Last season, Mario Dalesandro scored the game-winning goal 7:08 in overtime by banking a shot off a defender to power No. 8 Canon McMillan past No. 1 Shaler in the Penguins Cup semifinals.
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The details have varied slightly this year, as the two teams met in the quarterfinals instead of the semifinals this time around, with Canon McMillan holding the No. 2 seed while Shaler ranked No. 9.
But the story itself didn’t change much.
Canon McMillan’s Steven Ward scored the game-winning goal 7:17 into the extra session to give the Big Macs a 4-3 come-from-behind victory over the Titans on Wednesday at the Iceoplex at Southpointe, advancing them to the Penguins Cup semifinals and one step closer to defending their Class AAA title.
Ward was in the corner behind the goal line when he sent a shot to the front of the net that took a funny bounce off a Shaler defender and found the back of the net behind goalie Steve Defibaugh.
It was a bit of déjà vu for Canon McMillan coach Yuri Krivokhija.
“It’s a funny story,” Krivokhija said. “Before overtime, I just tell them, ‘You guys remember Mario Dalesandro’s goal in the Penguins Cup? Sometimes you have to shoot from behind the net and then deflect the goal, deflect the stick, whatever, because there’s traffic in front of the net.’ ... So anything can happen right there if you send the puck in front of the net. That’s exactly what happened.”
Ward certainly took his coach’s words to heart.
“Coach told us to get shots on net,” he said. “You never know what happens unless you get the shot. One hundred percent of the shots you don’t take, you miss. Just go for it all. That gives you the win.”
Ward’s tally capped an impressive rally by the Big Macs, who entered the third period staring down a 3-1 deficit thanks to a stellar all-around effort by Shaler.
The Titans got a five-on-three power play opportunity 2:05 into the opening frame, and it took them all of 11 seconds to capitalize with the two-man advantage when Brian Stein’s shot from the point whistled past Big Macs goalie Ryan Palonis.
Shaler continued to surge, with Dillon Burkharth sniping the top right corner of the cage with 2:22 remaining in the opening frame to give the Titans a 2-0 lead and a 9-1 advantage in shots entering the second period.
After Canon McMillan’s Brett Oldaker stuffed home a rebound just 1:34 into the middle frame, Dalton Shirring answered back just two minutes later by quickly one-touching a perfect pass from Conor Burke into the net to give Shaler a 3-1 lead entering the final 20 minutes of play.
But the third period is where Canon McMillan really began to shake off the nerves and get to their game. As their track record has proven, the Big Macs thrive in the late stages of a game, as their last three postseason contests in the 2010 playoffs stretched beyond regulation.
“They come down, they did start playing like a team,” Krivokhija said. “And then even on the bench, in the first two periods, the kids were nervous. They were looking at each other like, ‘What exactly happened?’ So I just tell them on every shift, you’ve just got to come down, because it’s all nerves. In my opinion, the first two periods were nerves. I know we’re a better team.”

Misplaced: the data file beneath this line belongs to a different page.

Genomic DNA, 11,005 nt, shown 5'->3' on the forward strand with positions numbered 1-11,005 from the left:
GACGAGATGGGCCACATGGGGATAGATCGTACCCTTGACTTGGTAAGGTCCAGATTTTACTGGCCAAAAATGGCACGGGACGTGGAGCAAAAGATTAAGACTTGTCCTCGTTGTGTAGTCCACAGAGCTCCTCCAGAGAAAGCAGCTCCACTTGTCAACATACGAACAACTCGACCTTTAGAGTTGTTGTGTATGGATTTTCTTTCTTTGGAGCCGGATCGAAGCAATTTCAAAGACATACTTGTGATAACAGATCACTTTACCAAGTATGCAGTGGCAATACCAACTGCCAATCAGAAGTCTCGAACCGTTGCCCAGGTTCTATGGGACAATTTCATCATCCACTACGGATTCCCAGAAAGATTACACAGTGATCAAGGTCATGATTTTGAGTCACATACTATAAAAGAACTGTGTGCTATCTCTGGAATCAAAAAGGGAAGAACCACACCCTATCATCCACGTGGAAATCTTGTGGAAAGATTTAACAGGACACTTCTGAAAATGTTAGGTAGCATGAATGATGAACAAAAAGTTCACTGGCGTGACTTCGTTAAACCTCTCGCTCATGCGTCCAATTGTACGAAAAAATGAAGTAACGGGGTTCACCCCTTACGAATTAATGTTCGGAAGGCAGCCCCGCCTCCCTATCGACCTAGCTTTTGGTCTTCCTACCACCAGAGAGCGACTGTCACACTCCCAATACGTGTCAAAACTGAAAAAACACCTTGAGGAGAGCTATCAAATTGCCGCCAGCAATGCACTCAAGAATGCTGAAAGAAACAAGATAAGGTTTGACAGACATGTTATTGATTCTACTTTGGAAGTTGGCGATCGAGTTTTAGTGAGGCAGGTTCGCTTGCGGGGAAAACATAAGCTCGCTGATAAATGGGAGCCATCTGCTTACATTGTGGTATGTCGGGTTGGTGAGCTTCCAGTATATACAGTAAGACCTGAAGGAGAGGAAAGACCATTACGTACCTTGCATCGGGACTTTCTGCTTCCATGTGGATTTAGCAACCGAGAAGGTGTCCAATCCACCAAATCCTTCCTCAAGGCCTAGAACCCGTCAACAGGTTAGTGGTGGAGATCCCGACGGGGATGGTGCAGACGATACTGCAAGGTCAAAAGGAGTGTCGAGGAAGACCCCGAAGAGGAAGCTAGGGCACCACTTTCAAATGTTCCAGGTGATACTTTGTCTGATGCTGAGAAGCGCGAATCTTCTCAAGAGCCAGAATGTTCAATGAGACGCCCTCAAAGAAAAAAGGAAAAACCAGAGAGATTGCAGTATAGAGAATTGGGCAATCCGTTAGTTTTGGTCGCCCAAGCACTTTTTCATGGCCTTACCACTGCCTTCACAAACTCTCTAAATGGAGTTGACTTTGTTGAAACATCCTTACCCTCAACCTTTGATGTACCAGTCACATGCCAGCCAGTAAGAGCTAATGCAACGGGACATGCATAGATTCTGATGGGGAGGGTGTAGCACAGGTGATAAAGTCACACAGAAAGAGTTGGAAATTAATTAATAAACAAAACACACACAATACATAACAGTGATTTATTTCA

The comeback started 48 seconds into the period, when Anthony Tomkovich found himself alone on the boards and decided to unleash a quick slapshot at Defibaugh that took the goalie by surprise.
And with 6:12 remaining in regulation, Canon McMillan evened the score 3-3 on another rebound goal. After Defibaugh made a series of impressive saves, the puck squirted loose to Nicholas Harrison, who buried it home and opened the door for Ward’s overtime heroics.
While the Big Macs were relieved to come out of yet another overtime match unscathed, it was a disappointing way for the Titans to see their season come to an end – especially with the way they performed.
“They played their hearts out,” Shaler coach Curt Hetz said of his players.
Hetz’s son Joshua is the Titans’ captain, and was the heart and soul of his team on the ice on Thursday. He spearheaded an outstanding defensive effort that saw Shaler go a perfect five-for-five on the penalty kill, sacrifice their bodies to block shots and backcheck hard to strip Canon McMillan players of pucks.
While this loss will sting for a while, the younger Hetz is proud of what his team accomplished this season.
“I’m very proud of every single kid in there,” he said. “A lot of people said we weren’t even going to win a game this year, and we did this. I couldn’t ask for more.”
The Big Macs are now preparing for their opportunity to defend their Penguins Cup title, and will enter the semifinals riding a wave of confidence after their come-from-behind victory.
“The confidence level in the locker room is just unbelievable,” Oldacker said. “To come back and win a game down 3-1 going into the third, and coming out and winning it like that is a huge confidence booster for us.”
And this time, they hope to avoid what's becoming their trademark overtime nailbiter.
“We don’t really want to go into overtime,” Oldacker said with a smile. “But last year I think we’ve had the experience, most of the team’s been here last year, so we know what it takes to win that overtime game, and you see how it helps us out there.”